April 14, 2021

Volume XI, Number 104

Advertisement

April 13, 2021

Subscribe to Latest Legal News and Analysis

April 12, 2021

Subscribe to Latest Legal News and Analysis

You Can Now Submit Your Letter Rulings and Determinations to the IRS Electronically

Rev. Proc. 2020-29 temporarily allows taxpayers to submit certain requests for letter rulings and determinations to the Internal Revenue Service (IRS) electronically. Electronic submissions will be permitted until the revenue procedure is superseded or modified, but taxpayers may still make paper submissions.

Electronic submissions are permitted for requests for letter rulings, closing agreements, determination letters, and information letters from the Associate Chief Counsel Offices and for determination letters from the Large Business and International (LB&I) Division. However, procedures for submissions to the IRS Small Business/Self Employed Division, Wage and Investment Division, or Tax Exempt and Government Entities Division are unchanged.

The revenue procedure permits electronic submission by either fax or compressed and encrypted email, although the IRS prefers fax submissions for security reasons. Taxpayers submitting through email must include a signed Acknowledgment of Risks of Email, which include potential interception and access to sensitive or confidential information by unauthorized parties.

Taxpayers using the electronic submission procedures do not need to send multiple copies of documents. Any additional information or consent agreement required for a ruling or determination may also be submitted electronically. Taxpayers who previously submitted paper documents but have not yet received confirmation of receipt may resubmit the documents electronically for faster processing—however repeat submissions should be marked as such.

Practice Point: This new procedure is welcome news for taxpayers and the tax bar sitting at home frustrated about how to get their ruling requests to the IRS while stay-at-home orders are in place. Perhaps one good thing to come out of the current remote working environment is that the IRS’s electronic systems and procedures will enter into the modern age and be in more in line with today’s businesses. Hopefully Congress will allocate additional resources to the IRS to allow it to improve its technology.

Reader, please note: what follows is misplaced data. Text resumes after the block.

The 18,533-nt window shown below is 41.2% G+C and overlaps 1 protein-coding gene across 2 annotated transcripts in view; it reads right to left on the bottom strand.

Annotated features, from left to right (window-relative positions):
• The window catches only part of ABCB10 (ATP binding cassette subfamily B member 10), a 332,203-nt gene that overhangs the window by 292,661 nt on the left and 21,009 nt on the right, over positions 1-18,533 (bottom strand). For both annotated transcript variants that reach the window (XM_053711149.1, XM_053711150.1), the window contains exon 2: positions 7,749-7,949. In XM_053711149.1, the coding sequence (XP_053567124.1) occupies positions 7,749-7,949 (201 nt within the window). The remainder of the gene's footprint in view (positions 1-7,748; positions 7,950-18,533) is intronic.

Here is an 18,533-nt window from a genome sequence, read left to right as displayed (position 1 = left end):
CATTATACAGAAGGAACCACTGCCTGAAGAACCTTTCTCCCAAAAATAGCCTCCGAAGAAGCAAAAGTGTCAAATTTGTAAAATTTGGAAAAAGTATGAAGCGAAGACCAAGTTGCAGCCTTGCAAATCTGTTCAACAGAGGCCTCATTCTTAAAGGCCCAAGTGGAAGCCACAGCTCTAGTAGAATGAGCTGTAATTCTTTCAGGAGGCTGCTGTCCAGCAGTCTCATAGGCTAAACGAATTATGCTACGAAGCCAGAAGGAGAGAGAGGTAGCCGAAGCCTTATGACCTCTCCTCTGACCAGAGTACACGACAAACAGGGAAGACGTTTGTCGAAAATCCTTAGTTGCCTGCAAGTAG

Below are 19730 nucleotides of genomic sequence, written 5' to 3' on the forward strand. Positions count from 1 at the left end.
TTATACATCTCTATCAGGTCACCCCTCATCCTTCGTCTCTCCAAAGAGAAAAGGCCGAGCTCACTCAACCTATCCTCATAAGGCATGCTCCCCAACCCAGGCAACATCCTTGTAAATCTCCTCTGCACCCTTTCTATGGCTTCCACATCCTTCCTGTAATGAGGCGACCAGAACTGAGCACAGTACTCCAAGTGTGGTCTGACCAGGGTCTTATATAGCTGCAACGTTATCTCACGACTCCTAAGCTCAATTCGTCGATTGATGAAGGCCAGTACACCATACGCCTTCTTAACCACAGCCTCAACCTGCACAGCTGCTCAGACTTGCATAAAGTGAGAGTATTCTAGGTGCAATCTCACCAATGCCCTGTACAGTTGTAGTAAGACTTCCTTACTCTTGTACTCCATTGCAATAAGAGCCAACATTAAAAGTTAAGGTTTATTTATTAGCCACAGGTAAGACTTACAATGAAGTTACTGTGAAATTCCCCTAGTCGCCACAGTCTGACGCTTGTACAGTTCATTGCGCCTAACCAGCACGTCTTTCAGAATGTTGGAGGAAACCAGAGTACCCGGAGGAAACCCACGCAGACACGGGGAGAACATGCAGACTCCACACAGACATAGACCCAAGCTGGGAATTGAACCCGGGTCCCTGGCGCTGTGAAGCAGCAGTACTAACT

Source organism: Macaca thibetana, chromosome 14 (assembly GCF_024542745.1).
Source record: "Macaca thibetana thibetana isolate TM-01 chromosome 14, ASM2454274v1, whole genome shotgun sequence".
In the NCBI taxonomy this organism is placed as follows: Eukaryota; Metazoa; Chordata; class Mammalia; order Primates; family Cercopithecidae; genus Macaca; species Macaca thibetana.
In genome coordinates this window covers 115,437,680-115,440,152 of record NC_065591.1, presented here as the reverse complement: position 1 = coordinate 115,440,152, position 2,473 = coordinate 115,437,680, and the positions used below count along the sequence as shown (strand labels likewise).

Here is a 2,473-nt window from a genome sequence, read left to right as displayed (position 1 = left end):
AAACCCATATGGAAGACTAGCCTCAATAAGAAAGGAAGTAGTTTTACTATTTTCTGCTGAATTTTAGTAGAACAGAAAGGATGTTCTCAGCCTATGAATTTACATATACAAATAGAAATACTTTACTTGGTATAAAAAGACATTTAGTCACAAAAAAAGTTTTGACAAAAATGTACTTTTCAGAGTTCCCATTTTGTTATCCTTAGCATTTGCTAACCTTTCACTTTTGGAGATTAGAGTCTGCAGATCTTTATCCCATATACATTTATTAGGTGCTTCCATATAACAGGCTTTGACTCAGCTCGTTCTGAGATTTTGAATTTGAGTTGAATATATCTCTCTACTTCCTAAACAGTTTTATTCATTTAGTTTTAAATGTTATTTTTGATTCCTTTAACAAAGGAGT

Advertisement
© 2021 McDermott Will & EmeryNational Law Review, Volume X, Number 122
Advertisement
Advertisement

TRENDING LEGAL ANALYSIS

Advertisement
Advertisement

About this Author

Brian Moore Associate Washington, DC Tax  Federal Taxation  State & Local Tax  Tax Structuring
Associate

Brian Moore focuses his practice on US and international tax matters. While in law school, Brian served as an AmeriCorps JD Veterans Legal Assistance Intern for Legal Assistance of Western New York and he was an articles editor for the Yale Law and Policy Review. Prior to attending law school, he served as a research assistant for the White House Council of Economic Advisors where he assisted the chairman and members of the council in advising the president on tax policy and other public finance matters. Additionally, he was a research analyst for a global think tank and a research...

202-756-8246
Andrew R. Roberson tax attorney McDermott Will. Andy handles tax cases in Federal court, United States Tax Court
Partner

Andrew R. Roberson is a partner in the law firm of McDermott Will & Emery LLP and is based in the Firm’s Chicago office.  Andy specializes in tax controversy and litigation matters, and has been involved in over 30 matters at all levels of the Federal court system, including the United States Tax Court, several US Courts of Appeal and the Supreme Court. 

Andy also represents clients, including participants in the CAP program, before the Internal Revenue Service Examination Division and Appeals Office, and has been successful in settling...

312-984-2732
Kevin Spencer, McDermott Will & Emery LLP , Tax Litigation Attorney
Partner

Kevin Spencer focuses his practice on tax controversy issues. Kevin represents clients in complicated tax disputes in court and before the Internal Revenue Service (IRS) at the IRS Appeals and Examination divisions.

 

In addition to his tax controversy practice, Kevin has broad experience advising clients on various tax issues, including tax accounting, employment and reasonable compensation, civil and criminal tax penalties, IRS procedures, reportable transactions and tax shelters, renewable energy, state and local tax, and private client matters. After earning his Master of...

202-756-8203
Advertisement
Advertisement